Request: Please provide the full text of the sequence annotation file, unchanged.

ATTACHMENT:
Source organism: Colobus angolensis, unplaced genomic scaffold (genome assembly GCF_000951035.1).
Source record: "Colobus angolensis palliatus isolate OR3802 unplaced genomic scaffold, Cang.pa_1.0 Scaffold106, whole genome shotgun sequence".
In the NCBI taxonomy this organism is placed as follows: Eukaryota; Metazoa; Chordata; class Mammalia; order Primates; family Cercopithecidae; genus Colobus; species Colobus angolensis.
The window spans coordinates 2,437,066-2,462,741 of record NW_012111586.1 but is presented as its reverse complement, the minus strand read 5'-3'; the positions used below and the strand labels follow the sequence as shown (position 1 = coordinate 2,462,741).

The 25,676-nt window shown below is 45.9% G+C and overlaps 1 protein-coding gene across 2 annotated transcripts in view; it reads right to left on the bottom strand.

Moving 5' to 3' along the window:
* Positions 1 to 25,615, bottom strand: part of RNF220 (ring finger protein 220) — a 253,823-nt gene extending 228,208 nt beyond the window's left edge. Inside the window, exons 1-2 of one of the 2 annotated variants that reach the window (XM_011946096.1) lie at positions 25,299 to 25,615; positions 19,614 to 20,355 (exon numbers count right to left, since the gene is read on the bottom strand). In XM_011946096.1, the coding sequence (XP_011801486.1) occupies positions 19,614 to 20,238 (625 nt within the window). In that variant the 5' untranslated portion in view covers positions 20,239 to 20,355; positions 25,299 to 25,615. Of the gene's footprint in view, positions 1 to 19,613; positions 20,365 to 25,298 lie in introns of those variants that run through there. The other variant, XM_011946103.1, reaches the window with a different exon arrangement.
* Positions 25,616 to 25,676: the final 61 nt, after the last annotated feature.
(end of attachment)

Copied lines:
Source organism: Colobus angolensis, unplaced genomic scaffold (genome assembly GCF_000951035.1).
Source record: "Colobus angolensis palliatus isolate OR3802 unplaced genomic scaffold, Cang.pa_1.0 Scaffold106, whole genome shotgun sequence".
In the NCBI taxonomy this organism is placed as follows: Eukaryota; Metazoa; Chordata; class Mammalia; order Primates; family Cercopithecidae; genus Colobus; species Colobus angolensis.
The window spans coordinates 2,437,066-2,462,741 of record NW_012111586.1 but is presented as its reverse complement, the minus strand read 5'-3'; the positions used below and the strand labels follow the sequence as shown (position 1 = coordinate 2,462,741).

The 25,676-nt window shown below is 45.9% G+C and overlaps 1 protein-coding gene across 2 annotated transcripts in view; it reads right to left on the bottom strand.

Moving 5' to 3' along the window:
* Positions 1 to 25,615, bottom strand: part of RNF220 (ring finger protein 220) — a 253,823-nt gene extending 228,208 nt beyond the window's left edge. Inside the window, exons 1-2 of one of the 2 annotated variants that reach the window (XM_011946096.1) lie at positions 25,299 to 25,615; positions 19,614 to 20,355 (exon numbers count right to left, since the gene is read on the bottom strand). In XM_011946096.1, the coding sequence (XP_011801486.1) occupies positions 19,614 to 20,238 (625 nt within the window). In that variant the 5' untranslated portion in view covers positions 20,239 to 20,355; positions 25,299 to 25,615. Of the gene's footprint in view, positions 1 to 19,613; positions 20,365 to 25,298 lie in introns of those variants that run through there. The other variant, XM_011946103.1, reaches the window with a different exon arrangement.
* Positions 25,616 to 25,676: the final 61 nt, after the last annotated feature.